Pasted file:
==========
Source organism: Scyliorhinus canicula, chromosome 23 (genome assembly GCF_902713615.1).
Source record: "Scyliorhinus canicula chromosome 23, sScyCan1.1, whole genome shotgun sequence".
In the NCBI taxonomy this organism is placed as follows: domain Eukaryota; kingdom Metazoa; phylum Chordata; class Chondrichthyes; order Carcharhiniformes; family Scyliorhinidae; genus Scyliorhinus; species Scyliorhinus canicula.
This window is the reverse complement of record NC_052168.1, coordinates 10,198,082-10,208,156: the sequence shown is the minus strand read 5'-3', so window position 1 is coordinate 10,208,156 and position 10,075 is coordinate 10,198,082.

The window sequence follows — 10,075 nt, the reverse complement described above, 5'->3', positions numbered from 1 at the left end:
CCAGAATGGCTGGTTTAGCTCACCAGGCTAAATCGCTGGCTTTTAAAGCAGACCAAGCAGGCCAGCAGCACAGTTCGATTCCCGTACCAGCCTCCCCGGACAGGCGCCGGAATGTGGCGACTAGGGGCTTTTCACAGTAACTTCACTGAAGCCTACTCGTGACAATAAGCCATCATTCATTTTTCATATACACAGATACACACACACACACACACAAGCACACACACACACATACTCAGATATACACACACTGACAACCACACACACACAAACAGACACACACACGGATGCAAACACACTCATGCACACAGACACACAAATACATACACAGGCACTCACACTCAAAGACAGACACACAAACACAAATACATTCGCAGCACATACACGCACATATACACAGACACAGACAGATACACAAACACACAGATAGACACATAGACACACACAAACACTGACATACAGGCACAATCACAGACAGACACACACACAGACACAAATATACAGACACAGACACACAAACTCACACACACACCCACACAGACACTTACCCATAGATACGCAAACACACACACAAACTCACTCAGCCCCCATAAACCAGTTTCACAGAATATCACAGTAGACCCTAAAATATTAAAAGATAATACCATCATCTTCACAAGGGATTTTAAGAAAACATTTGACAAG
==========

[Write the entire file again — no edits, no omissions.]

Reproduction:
Source organism: Scyliorhinus canicula, chromosome 23 (genome assembly GCF_902713615.1).
Source record: "Scyliorhinus canicula chromosome 23, sScyCan1.1, whole genome shotgun sequence".
In the NCBI taxonomy this organism is placed as follows: domain Eukaryota; kingdom Metazoa; phylum Chordata; class Chondrichthyes; order Carcharhiniformes; family Scyliorhinidae; genus Scyliorhinus; species Scyliorhinus canicula.
This window is the reverse complement of record NC_052168.1, coordinates 10,198,082-10,208,156: the sequence shown is the minus strand read 5'-3', so window position 1 is coordinate 10,208,156 and position 10,075 is coordinate 10,198,082.

The window sequence follows — 10,075 nt, the reverse complement described above, 5'->3', positions numbered from 1 at the left end:
CCAGAATGGCTGGTTTAGCTCACCAGGCTAAATCGCTGGCTTTTAAAGCAGACCAAGCAGGCCAGCAGCACAGTTCGATTCCCGTACCAGCCTCCCCGGACAGGCGCCGGAATGTGGCGACTAGGGGCTTTTCACAGTAACTTCACTGAAGCCTACTCGTGACAATAAGCCATCATTCATTTTTCATATACACAGATACACACACACACACACACAAGCACACACACACACATACTCAGATATACACACACTGACAACCACACACACACAAACAGACACACACACGGATGCAAACACACTCATGCACACAGACACACAAATACATACACAGGCACTCACACTCAAAGACAGACACACAAACACAAATACATTCGCAGCACATACACGCACATATACACAGACACAGACAGATACACAAACACACAGATAGACACATAGACACACACAAACACTGACATACAGGCACAATCACAGACAGACACACACACAGACACAAATATACAGACACAGACACACAAACTCACACACACACCCACACAGACACTTACCCATAGATACGCAAACACACACACAAACTCACTCAGCCCCCATAAACCAGTTTCACAGAATATCACAGTAGACCCTAAAATATTAAAAGATAATACCATCATCTTCACAAGGGATTTTAAGAAAACATTTGACAAG